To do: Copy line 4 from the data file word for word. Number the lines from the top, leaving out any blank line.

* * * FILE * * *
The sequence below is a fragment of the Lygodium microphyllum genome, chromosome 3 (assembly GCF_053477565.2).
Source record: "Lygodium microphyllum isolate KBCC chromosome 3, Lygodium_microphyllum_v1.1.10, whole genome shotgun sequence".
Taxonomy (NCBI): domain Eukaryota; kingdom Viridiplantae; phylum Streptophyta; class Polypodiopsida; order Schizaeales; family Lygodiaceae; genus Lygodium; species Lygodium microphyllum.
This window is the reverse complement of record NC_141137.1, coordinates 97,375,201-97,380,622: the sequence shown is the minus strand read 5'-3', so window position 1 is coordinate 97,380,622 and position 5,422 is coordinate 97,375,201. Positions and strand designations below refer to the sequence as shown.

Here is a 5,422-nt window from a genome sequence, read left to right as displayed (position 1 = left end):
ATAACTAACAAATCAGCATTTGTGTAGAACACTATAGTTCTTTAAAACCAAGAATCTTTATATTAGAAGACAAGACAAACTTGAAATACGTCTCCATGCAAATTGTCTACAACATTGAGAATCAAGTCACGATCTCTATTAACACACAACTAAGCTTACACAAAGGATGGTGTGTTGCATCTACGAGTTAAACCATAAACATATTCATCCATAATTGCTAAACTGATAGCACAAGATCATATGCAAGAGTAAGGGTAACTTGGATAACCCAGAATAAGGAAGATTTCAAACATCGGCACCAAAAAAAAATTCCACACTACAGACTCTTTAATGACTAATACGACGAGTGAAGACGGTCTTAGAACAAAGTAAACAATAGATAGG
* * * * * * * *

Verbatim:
This window is the reverse complement of record NC_141137.1, coordinates 97,375,201-97,380,622: the sequence shown is the minus strand read 5'-3', so window position 1 is coordinate 97,380,622 and position 5,422 is coordinate 97,375,201. Positions and strand designations below refer to the sequence as shown.